| CÔTES DU RHÔNE VILLAGES
Cairanne, with its raised bell tower dominating the surrounding countryside, sits on a hilltop in the middle of an ocean of vines. One of the oldest villages in the Vaucluse, Cairanne has long been fought over because of its strategic position and traces of fortification are still present today.
The discovery of a Neolithic cemetery near the village indicates that people have lived in Cairanne since at least 2000 B.C. The vines were first cultivated during the Middle Ages under the aegis of the Templars and then the Hospitaliers de Saint-Jean-de Jérusalem and 14th century decrees mention vineyards in the area. By the early 15th century there are known to have been about 40 HA planted with vines. The wines were also highly regarded and in 1817 wine from Cairanne sold for 35 francs per HL, which was higher than Châteauneuf du Pape at 30 francs!
Wines Éric's Cairanne, made from 60 year old Grenache and 30 year old Mourvèdre vines, is a forceful, big, mouth filling wine of a rich, purple-red color. Featuring a peppery, rich nose with blackcurrant fruit flavors this is a rounded, elegant and fleshy wine that will continue to improve in the cellar.
Vineyards Éric's Cairanne comes from two vineyards, right next to each other, one planted with Grenache, the other with Mourvèdre. The rows are spaced at 1.5 meters and the vines are on average 40 years old. The Grenache is gobelet trained (head pruned) but the Mourvèdre is trellised. The vineyards are located 2 km south of the town of Cairanne on the southern edge of the A.O.C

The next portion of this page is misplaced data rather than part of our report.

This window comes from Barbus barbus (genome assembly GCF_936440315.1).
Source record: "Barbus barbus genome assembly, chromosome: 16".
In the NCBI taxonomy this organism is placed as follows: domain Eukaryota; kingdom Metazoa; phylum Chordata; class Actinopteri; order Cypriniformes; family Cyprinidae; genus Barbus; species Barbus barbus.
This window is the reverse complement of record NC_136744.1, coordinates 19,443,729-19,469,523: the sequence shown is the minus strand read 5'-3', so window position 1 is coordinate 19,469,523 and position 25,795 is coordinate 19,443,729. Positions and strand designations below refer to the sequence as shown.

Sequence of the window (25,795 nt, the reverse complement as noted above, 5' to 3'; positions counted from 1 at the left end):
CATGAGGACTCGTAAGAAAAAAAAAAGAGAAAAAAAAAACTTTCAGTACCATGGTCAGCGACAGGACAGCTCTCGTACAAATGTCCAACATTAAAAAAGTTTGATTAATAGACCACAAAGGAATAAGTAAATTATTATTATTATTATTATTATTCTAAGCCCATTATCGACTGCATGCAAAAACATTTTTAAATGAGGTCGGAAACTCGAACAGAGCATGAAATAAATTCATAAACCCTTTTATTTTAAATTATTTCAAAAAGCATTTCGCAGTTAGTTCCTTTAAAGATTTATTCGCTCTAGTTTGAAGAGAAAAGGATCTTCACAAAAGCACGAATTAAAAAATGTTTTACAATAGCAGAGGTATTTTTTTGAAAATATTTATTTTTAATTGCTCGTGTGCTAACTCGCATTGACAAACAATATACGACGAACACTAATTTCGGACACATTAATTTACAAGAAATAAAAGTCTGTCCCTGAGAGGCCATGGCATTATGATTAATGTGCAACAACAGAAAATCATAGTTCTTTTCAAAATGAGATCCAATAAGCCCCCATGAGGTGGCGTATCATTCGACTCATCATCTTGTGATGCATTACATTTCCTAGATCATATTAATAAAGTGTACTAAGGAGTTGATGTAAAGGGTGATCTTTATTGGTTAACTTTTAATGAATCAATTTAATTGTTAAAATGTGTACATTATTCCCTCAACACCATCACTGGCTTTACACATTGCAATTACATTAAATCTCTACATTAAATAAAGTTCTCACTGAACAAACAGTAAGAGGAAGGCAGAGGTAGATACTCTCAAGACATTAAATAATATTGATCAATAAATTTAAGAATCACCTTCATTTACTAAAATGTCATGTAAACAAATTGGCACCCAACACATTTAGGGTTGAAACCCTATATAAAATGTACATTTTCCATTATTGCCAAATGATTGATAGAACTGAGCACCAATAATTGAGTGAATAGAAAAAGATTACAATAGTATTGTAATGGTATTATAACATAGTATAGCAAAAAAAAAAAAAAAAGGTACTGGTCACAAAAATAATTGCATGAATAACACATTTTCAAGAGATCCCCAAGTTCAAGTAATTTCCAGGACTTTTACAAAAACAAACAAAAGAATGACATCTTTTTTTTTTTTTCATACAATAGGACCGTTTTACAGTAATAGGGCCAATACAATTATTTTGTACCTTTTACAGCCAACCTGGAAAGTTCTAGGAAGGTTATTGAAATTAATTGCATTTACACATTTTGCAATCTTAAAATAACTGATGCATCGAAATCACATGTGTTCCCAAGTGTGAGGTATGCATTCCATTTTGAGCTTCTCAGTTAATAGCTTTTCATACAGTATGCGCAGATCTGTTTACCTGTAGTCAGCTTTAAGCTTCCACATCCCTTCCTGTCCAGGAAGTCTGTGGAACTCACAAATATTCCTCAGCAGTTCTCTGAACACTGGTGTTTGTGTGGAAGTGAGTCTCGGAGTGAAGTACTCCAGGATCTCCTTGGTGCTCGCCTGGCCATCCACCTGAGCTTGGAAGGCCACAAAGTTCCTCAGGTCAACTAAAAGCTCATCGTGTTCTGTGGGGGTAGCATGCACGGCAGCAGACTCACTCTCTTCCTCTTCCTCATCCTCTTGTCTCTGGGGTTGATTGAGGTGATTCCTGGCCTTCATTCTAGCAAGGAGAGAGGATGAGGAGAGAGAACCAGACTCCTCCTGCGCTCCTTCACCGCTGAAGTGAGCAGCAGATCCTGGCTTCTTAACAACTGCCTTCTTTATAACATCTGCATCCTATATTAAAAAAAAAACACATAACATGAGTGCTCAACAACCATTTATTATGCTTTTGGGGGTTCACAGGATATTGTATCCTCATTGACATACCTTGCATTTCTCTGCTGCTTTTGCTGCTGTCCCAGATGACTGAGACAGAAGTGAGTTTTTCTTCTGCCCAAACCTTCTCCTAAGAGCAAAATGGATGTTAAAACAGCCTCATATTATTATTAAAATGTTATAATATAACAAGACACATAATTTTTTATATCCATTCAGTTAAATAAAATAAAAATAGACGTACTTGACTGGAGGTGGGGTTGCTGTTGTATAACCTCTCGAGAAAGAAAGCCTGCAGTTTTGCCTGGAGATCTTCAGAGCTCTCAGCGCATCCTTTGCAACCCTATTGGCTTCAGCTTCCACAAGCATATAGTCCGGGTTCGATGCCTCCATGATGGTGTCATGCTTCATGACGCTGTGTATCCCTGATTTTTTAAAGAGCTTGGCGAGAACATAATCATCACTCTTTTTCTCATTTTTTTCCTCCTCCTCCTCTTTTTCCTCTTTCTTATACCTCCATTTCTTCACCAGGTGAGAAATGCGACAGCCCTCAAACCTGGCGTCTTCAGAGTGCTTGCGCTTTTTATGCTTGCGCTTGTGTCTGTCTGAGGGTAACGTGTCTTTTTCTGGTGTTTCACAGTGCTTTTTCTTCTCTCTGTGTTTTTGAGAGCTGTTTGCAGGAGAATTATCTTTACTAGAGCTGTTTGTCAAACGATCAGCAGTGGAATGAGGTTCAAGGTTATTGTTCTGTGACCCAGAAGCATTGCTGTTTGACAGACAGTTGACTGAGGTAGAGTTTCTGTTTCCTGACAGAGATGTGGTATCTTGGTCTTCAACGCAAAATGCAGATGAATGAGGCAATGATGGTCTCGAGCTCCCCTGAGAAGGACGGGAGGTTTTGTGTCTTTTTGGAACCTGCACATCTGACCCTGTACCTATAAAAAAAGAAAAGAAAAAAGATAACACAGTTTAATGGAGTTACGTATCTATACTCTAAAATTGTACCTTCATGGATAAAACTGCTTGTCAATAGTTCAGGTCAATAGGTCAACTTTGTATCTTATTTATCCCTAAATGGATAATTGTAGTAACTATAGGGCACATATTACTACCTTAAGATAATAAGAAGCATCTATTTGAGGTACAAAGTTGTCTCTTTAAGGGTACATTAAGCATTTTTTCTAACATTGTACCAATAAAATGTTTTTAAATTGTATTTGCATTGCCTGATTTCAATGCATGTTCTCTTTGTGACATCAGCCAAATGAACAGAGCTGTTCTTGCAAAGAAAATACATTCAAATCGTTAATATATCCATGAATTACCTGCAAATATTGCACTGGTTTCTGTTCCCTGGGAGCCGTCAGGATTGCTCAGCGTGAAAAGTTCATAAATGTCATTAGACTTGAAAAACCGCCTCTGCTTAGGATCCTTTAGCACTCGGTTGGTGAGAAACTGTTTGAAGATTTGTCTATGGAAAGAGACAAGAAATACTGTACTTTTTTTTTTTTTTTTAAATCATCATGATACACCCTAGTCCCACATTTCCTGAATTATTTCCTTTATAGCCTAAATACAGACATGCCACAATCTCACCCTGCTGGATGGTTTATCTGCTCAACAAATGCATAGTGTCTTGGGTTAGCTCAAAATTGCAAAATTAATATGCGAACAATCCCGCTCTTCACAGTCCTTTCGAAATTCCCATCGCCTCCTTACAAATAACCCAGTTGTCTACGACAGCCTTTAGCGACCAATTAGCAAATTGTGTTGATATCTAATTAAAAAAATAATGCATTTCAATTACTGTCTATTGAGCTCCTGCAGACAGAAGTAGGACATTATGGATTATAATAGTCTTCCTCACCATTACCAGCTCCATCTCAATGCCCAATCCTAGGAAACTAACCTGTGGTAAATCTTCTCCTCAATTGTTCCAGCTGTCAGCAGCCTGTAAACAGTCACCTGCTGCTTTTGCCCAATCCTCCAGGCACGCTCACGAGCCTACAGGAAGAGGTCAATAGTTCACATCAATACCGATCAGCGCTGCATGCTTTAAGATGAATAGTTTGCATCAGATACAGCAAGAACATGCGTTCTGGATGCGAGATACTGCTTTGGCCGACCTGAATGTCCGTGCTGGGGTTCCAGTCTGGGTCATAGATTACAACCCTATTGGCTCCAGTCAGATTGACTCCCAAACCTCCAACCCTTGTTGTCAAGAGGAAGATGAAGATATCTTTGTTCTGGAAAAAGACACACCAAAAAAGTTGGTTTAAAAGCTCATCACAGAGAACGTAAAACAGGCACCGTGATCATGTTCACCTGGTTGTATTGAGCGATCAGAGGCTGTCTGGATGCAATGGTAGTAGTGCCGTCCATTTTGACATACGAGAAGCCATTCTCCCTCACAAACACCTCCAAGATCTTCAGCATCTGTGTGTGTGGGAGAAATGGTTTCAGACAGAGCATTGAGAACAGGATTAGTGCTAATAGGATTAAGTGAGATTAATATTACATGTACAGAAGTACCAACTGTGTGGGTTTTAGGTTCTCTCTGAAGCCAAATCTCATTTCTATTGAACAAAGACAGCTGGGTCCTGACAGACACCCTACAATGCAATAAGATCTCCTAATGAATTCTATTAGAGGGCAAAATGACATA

Terroir Located 20 kilometers east of Orange, the Cairanne vineyards are in a very rocky soil of limestone and silica. The soil sits atop a base of ancient sandstone and is very poor supporting only vines and olive trees. The climate is Mediterranean with the exception that le mistral will blow her brutal gusts.
Côtes du Rhône Villages
In 1953 four villages in the Southern Rhône were making wines considered
to be of higher quality than those usually produced under the generic
Côtes du Rhône label. These four villages - Cairanne, Laudun,
Chusclan and Gigondas were not considered to be ready for full appellation
status (like those of Châteauneuf du Pape, Côte Rotie, Hermitage,
etc.) but were certainly superior to the many Côtes du Rhône
wines produced. Therefore the INAO (National Institute of Appellations
of Origin) decided that if these villages followed agreed upon rules they
would create a new status to identify their higher quality wines. Rules
were laid out that governed grape varieties, yields per hectare and the
minimum alcohol strength of their red wines raised from 11% to 12.5%.
Producers following these rules were then allowed to market their wine
as Côtes du Rhône - "Cairanne" for example and therefore
to promote the distinctive characteristics of their local terroir. After
two additional villages joined this illustrious group (Vacqueyras in 1955
and Vinsobres in 1957) a common title was created in 1967 to apply to
all of the wines: Côtes du Rhône Villages. Today there are
16 villages with this status
2001 began with a mild winter that was followed by a warm and wet spring with above average temperatures. Flowering started towards the beginning of May and June and July continued to be warm with heavy rainfall in July. August was hot and dry with temperatures reaching 33°C resulting in the grapes reaching a good maturity. September brought le mistral, which continued for nearly 2 weeks. Harvest commenced in mid September with the Grenache and finished with the Mourvèdre the 3rd week of September.
The 2001 Cairanne is a full, round perfectly structured wine with a nose
of pepper, small black fruit, burnt spices and a hint of amaretto.
© 2003 Éric Texier